Dr. David B. Adams – Psychological Blog

Psychology of Illness, Pain, Anxiety and Depression

Primary vs. Secondary Gain

Clinical Psychologist

David B. Adams, Ph.D., ABPP, FAACP

Board Certified in Clinical Psychology (ABPP)
Fellow, American Academy of Clinical Psychology
Fellow, Academy of Consultation Liaison Psychiatry
Fellow, American Psychological Association
Fellow, Society for the Advancement of Psychotherapy
Distinguished Practitioner – Emeritus – National Academies of Practice in Psychology
National Register of Health Service Psychologists
Association of State and Provincial Psychology Boards (Interjurisdictional Practice)

Atlanta Medical Psychology
5555 Peachtree-Dunwoody Road at Johnson Ferry Road
Atlanta, GA 30342
(404) 252-6454
The intersection of Northside, Emory Saint Joseph and Children’s Healthcare of Atlanta

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Most involved in patient care are familiar with secondary gain. It occurs when a patient’s symptoms are maintained because of the impact of attention, affection, remuneration, access to medication and other incentives.

Sometimes the patient is aware of these sources of secondary gain, but often they lack insight that it is occurring and need to be shown the ways in which they are gaining from their health problems.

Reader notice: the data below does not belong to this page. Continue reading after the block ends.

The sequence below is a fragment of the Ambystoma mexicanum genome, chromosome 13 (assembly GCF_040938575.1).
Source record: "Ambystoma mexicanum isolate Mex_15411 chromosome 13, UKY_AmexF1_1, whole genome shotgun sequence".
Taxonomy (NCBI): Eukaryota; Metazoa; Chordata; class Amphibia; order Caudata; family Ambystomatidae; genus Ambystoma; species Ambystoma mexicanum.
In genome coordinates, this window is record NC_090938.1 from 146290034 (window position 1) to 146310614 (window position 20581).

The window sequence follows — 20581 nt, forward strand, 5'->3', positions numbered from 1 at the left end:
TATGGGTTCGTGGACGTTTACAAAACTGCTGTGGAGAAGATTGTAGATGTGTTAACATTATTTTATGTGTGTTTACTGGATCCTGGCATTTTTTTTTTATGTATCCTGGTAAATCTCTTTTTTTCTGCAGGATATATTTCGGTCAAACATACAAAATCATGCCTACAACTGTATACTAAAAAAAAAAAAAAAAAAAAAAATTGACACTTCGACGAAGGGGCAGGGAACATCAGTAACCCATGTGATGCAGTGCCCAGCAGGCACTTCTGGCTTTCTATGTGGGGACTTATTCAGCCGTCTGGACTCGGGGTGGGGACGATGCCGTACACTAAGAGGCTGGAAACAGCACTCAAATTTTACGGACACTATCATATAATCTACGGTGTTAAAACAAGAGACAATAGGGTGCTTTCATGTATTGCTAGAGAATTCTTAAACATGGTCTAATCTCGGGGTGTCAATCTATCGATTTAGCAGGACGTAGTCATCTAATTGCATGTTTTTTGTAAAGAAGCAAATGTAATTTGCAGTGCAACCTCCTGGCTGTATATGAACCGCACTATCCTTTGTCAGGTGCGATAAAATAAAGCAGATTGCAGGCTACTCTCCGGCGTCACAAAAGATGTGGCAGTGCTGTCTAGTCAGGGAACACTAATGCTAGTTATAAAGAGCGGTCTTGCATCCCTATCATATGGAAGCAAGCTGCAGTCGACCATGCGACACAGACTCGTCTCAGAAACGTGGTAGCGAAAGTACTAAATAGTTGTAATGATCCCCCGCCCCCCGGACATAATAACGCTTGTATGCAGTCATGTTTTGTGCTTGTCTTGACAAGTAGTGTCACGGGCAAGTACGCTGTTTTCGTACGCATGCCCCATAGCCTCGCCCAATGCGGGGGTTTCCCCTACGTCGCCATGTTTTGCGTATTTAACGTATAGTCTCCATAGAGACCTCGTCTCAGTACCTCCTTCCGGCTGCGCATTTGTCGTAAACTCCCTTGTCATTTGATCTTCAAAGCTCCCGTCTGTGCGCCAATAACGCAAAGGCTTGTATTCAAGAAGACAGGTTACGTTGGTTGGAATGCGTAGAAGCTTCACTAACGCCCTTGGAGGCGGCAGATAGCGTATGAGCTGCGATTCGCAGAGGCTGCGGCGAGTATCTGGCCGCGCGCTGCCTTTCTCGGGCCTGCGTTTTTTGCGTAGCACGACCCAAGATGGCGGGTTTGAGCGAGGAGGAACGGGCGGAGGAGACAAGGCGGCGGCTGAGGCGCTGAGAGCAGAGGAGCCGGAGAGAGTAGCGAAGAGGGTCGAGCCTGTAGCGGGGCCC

Primary gain is quite different:

It occurs when physical complaints solve an internal conflict for the individual. For example, the patient may have a fear or aversion to something at work (or at home), and their symptoms prevent them from having to be exposed to it.

These may range avoiding intimate contact with their spouse to avoiding work tasks over which they are phobic (heights, closed spaces, etc).

For some patients, there are elements of both primary and secondary gain occurring at the same time.

In a recent case, a patient with a minor injury was able to use his injury to:

a. manipulate his girlfriend into marrying him (secondary gain),

b. avoid a physical relationship with her (primary gain),

c. gain access to narcotics (secondary gain) and

d. avoid competing in the workforce (primary gain).

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National Register of Health Psychologists 

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